On Saturday, Russia said its hypersonic missiles had destroyed a large underground depot for missiles and aircraft ammunition in the western Ivano-Frankivsk region. Hypersonic weapons can travel faster than five times the speed of sound, and the Interfax agency said Russia first used them in Ukraine.

A spokesman for Ukraine’s Air Force Command confirmed the attack but said the Ukrainian side had no information on the type of missiles used.

Russian Foreign Minister Sergei Lavrov said Moscow expects its operation in Ukraine to end with the signing of a comprehensive agreement on security issues, including Ukraine’s neutral status, Interfax reported.

Kyiv and Moscow last week reported some progress in talks on a political formula that would guarantee Ukraine’s security while keeping it outside NATO, though each side accused the other of dragging things out.

Zelenskyy said Ukraine could accept international security guarantees that would miss its long-standing goal of joining NATO. This prospect was one of the main concerns of Russia.

The Ukrainian president, who often impassionedly pleads for help from foreign audiences, told an anti-war protest in Bern on Saturday that Swiss banks are where the “money of the people who unleashed this war lies” and their accounts are being frozen should.

Ukrainian cities “are being destroyed by order of people living in European cities, in beautiful Swiss cities, enjoying property in your cities. It would be really good to take that privilege away from them,” he said in an audio address.

Neutral Switzerland, which is not a member of the European Union, has fully adopted EU sanctions against Russian individuals and entities, including orders to freeze their assets in Swiss banks.

The EU measures are part of a broader sanctions effort by Western nations aimed at weakening Russia’s economy and starving out its war machine.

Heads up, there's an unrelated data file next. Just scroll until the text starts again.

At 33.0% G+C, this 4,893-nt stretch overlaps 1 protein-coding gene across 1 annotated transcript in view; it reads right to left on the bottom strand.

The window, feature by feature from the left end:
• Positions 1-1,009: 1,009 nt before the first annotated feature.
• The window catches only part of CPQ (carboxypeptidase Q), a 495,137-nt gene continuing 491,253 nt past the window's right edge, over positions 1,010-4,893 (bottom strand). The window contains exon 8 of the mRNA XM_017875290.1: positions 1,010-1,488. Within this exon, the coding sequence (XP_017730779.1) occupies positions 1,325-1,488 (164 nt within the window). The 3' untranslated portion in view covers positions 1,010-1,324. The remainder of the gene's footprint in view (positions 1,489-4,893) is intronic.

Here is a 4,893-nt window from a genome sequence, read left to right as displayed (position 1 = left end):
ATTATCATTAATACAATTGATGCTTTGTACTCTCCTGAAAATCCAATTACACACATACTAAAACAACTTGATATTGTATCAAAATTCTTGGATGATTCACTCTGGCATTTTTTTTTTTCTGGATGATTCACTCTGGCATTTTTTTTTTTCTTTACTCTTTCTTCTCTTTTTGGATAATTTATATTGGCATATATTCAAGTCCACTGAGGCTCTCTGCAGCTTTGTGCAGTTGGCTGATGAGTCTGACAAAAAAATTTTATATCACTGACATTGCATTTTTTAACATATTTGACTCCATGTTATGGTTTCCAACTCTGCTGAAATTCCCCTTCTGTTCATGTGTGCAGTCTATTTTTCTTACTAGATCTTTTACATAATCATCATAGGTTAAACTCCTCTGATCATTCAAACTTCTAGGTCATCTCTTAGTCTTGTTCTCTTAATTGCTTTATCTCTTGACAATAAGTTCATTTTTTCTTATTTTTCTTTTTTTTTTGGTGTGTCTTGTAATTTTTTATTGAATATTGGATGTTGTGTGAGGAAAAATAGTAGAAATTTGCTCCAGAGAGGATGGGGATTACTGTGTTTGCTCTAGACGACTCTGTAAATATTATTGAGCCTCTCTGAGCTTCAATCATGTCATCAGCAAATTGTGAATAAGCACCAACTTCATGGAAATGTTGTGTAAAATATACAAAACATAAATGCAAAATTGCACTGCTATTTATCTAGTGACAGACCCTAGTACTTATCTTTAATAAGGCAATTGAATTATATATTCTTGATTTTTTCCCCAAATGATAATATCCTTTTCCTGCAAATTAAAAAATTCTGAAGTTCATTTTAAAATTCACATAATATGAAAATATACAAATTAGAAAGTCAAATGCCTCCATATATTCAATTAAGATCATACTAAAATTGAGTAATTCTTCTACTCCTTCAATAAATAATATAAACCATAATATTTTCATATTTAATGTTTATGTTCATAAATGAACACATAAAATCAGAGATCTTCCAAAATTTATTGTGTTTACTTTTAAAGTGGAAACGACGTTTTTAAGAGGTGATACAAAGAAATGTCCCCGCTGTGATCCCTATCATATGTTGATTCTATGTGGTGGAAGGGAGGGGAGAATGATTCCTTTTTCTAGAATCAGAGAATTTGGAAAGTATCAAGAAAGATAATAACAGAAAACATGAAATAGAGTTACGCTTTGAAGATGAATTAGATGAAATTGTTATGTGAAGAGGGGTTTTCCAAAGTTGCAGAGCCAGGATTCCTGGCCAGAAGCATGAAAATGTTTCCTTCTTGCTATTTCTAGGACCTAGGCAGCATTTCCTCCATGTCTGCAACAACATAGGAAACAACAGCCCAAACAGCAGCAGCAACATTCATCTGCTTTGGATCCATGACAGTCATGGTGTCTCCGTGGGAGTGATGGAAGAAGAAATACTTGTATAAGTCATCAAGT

US President Joe Biden on Friday warned his Chinese counterpart Xi Jinping of “consequences” if Beijing materially supports Russia’s invasion of Ukraine.

On Saturday, Chinese Foreign Minister Wang Yi said China was on the right side of history on the Ukraine crisis.

“China’s position is objective and fair and reflects the wishes of most countries. Time will prove China’s claims are on the right side of history,” Wang told reporters, according to a statement released by his ministry today.

Meanwhile, Pope Francis has denounced Russia’s “heinous war” against Ukraine as “cruel and sacrilegious inhumanity.”

In some of his strongest words since the Russian invasion on February 24, Pope Francis told thousands of people in St. Peter’s Square on Sunday that each day brings more atrocities in a “senseless massacre.”

“There is no justification for that,” Francis said in an apparent reference to Russia trying to justify its invasion as vital to its own defense.

“Rockets and bombs rained down on the elderly, children and pregnant mothers again this week,” the pope said.

His thoughts, he said, are with the millions fleeing. “And I feel great pain for those who don’t even get a chance to escape,” Francis added.

“Above all, defenseless life should be respected and protected, not eliminated.” This priority “comes before any strategy,” Pope Francis said, before leading those in the square in a moment of silent prayer. The siege of Mariupol is “a terror that will be remembered for centuries,” says Ukrainian President Zelenskyy

Fry Electronics Team